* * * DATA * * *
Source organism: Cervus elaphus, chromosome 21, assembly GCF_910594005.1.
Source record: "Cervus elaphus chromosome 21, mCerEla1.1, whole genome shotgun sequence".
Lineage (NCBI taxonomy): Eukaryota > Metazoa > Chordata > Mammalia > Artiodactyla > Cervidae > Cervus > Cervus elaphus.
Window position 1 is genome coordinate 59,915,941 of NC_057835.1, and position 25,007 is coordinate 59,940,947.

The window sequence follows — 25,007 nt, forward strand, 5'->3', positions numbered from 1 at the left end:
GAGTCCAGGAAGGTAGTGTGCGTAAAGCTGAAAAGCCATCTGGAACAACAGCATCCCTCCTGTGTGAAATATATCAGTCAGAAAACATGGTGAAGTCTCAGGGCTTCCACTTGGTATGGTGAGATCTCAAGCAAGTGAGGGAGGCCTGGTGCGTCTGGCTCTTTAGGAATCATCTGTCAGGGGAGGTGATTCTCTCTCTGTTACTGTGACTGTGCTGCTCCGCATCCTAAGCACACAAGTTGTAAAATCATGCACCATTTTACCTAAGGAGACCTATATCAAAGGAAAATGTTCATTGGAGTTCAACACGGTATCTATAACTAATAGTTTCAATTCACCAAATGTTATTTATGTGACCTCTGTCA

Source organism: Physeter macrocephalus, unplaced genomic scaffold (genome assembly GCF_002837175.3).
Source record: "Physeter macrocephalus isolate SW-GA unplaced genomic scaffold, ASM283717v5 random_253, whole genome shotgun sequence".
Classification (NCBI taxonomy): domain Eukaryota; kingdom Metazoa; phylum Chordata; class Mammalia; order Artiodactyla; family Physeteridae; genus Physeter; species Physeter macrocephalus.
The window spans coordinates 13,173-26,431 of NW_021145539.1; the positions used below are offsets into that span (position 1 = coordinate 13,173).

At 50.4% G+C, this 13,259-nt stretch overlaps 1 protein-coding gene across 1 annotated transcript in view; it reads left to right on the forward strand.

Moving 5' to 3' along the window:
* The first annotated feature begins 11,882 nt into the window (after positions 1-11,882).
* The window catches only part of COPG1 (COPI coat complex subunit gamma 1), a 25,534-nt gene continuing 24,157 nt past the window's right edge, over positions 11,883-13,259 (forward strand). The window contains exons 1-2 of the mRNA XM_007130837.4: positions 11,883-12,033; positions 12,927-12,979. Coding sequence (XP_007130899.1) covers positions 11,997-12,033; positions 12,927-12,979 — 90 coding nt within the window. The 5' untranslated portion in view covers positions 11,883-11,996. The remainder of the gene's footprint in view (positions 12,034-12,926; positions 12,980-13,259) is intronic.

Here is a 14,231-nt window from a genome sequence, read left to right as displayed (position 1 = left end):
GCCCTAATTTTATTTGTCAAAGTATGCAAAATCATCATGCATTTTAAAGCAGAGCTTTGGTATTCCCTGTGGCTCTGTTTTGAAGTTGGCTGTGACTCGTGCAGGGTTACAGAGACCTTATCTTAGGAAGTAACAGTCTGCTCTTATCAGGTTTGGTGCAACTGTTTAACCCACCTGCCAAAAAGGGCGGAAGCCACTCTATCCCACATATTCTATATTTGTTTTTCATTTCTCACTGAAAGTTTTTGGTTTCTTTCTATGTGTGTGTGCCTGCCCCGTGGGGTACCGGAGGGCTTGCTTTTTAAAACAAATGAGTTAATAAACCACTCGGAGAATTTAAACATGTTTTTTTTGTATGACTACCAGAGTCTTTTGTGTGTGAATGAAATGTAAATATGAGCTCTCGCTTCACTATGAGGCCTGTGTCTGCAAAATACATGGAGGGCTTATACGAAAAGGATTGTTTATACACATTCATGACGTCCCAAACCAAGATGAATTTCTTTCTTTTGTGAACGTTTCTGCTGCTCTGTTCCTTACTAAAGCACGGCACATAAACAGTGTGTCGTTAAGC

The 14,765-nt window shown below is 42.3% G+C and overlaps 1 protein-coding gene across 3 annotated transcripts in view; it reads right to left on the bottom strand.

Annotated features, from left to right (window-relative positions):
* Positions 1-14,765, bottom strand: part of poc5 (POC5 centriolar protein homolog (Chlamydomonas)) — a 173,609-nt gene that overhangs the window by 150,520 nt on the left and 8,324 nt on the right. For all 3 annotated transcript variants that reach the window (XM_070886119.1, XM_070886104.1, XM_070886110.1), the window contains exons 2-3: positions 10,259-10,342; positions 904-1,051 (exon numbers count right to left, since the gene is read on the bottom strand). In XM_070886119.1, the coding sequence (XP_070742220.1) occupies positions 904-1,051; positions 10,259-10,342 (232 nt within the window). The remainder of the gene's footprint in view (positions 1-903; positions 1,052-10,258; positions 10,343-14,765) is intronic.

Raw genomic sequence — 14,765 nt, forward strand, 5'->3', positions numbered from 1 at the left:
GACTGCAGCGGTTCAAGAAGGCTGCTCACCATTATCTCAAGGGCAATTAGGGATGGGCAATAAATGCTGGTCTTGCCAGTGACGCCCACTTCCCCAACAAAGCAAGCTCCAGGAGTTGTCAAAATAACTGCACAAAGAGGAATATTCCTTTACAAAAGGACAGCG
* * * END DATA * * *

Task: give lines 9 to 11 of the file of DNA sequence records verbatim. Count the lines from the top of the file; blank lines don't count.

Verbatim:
Classification (NCBI taxonomy): domain Eukaryota; kingdom Metazoa; phylum Chordata; class Mammalia; order Artiodactyla; family Physeteridae; genus Physeter; species Physeter macrocephalus.
The window spans coordinates 13,173-26,431 of NW_021145539.1; the positions used below are offsets into that span (position 1 = coordinate 13,173).

At 50.4% G+C, this 13,259-nt stretch overlaps 1 protein-coding gene across 1 annotated transcript in view; it reads left to right on the forward strand.